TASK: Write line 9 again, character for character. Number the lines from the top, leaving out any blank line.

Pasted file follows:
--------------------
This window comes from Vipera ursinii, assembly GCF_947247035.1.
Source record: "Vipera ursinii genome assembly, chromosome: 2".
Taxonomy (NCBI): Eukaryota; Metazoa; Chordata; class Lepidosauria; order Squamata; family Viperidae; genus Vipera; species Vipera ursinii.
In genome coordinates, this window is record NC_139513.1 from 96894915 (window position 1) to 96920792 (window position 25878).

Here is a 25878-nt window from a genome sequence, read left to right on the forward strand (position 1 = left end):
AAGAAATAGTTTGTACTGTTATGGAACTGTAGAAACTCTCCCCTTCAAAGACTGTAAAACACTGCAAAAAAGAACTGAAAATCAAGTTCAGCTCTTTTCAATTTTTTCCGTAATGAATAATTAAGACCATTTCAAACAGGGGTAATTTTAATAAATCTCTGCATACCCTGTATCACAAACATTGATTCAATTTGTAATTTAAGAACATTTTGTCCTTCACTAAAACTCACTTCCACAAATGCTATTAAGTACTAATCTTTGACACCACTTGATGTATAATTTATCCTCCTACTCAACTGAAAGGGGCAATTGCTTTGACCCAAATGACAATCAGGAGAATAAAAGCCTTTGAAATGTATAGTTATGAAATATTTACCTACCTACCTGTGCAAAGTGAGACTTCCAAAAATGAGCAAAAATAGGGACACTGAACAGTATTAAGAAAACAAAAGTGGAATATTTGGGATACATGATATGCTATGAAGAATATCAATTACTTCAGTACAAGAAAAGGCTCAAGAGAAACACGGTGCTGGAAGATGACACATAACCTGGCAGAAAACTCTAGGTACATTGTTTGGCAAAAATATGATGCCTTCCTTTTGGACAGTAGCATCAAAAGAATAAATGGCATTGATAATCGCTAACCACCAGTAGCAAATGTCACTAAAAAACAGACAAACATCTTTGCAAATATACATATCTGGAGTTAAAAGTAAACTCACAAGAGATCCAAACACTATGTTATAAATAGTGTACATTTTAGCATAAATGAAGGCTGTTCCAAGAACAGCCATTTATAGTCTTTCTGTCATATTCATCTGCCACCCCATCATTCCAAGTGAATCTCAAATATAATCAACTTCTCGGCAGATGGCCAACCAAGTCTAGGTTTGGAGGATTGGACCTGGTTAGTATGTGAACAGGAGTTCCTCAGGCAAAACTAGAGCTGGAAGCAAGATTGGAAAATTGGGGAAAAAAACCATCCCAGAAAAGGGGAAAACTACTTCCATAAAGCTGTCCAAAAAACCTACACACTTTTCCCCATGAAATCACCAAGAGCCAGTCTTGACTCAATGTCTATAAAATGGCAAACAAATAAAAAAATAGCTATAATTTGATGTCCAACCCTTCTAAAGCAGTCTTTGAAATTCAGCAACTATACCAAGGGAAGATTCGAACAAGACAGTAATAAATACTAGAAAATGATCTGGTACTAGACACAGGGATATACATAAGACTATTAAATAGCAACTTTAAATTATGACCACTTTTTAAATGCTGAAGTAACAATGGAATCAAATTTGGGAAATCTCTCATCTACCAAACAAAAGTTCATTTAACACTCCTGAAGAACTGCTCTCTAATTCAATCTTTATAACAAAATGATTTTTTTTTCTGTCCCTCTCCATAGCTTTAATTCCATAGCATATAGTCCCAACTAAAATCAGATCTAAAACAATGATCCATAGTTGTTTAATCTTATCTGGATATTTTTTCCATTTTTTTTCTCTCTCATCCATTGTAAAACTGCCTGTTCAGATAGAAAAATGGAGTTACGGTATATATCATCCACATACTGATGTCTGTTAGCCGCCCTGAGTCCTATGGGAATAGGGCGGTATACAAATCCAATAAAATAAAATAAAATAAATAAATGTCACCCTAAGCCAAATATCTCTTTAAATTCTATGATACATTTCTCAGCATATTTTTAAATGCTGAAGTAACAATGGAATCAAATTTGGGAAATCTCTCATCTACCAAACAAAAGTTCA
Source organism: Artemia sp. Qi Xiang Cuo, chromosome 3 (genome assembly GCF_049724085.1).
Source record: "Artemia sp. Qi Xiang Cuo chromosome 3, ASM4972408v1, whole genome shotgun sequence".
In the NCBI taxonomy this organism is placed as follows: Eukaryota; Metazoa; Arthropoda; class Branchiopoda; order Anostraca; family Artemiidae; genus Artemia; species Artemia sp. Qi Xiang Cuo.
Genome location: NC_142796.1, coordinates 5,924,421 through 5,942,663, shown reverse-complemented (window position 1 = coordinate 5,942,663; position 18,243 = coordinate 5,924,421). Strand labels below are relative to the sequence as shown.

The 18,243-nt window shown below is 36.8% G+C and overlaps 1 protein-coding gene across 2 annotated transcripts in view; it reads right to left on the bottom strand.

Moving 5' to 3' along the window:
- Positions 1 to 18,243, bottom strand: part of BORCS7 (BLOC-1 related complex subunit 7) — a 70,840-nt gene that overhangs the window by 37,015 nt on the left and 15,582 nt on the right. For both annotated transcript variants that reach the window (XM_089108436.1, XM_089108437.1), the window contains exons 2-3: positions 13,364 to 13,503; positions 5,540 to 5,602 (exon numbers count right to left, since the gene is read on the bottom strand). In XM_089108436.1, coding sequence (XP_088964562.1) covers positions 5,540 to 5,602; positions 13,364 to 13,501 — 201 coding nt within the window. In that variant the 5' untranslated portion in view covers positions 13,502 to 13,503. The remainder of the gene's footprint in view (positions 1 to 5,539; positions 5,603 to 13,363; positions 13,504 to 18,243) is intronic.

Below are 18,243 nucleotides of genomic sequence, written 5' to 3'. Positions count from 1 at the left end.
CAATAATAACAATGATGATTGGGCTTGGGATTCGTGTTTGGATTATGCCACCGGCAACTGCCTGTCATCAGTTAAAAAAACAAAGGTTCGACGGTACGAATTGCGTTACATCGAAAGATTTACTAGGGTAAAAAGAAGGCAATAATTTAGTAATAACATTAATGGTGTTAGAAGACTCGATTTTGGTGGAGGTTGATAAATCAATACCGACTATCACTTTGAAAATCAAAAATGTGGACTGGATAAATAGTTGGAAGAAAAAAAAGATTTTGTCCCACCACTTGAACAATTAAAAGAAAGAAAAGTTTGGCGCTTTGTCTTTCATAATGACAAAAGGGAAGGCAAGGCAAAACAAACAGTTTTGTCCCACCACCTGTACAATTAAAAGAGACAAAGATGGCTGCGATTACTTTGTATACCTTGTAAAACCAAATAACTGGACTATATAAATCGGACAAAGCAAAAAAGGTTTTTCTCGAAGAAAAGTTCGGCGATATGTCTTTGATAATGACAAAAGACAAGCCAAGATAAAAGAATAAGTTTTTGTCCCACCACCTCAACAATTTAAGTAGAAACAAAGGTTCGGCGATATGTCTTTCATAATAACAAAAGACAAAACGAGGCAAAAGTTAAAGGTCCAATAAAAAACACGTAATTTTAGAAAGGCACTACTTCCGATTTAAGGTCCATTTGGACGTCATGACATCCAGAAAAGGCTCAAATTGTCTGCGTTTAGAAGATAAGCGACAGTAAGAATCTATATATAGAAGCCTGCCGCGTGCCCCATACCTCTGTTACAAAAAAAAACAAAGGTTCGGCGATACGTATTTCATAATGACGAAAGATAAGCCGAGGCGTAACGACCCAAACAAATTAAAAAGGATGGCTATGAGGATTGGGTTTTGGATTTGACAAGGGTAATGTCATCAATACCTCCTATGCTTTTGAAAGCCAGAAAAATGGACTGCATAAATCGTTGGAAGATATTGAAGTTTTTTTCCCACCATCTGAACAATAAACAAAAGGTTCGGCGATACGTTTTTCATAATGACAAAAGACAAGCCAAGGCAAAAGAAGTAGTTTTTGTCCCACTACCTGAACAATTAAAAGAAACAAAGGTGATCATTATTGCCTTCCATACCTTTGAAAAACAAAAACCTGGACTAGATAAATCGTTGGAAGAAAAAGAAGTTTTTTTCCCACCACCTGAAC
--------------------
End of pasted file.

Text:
In the NCBI taxonomy this organism is placed as follows: Eukaryota; Metazoa; Arthropoda; class Branchiopoda; order Anostraca; family Artemiidae; genus Artemia; species Artemia sp. Qi Xiang Cuo.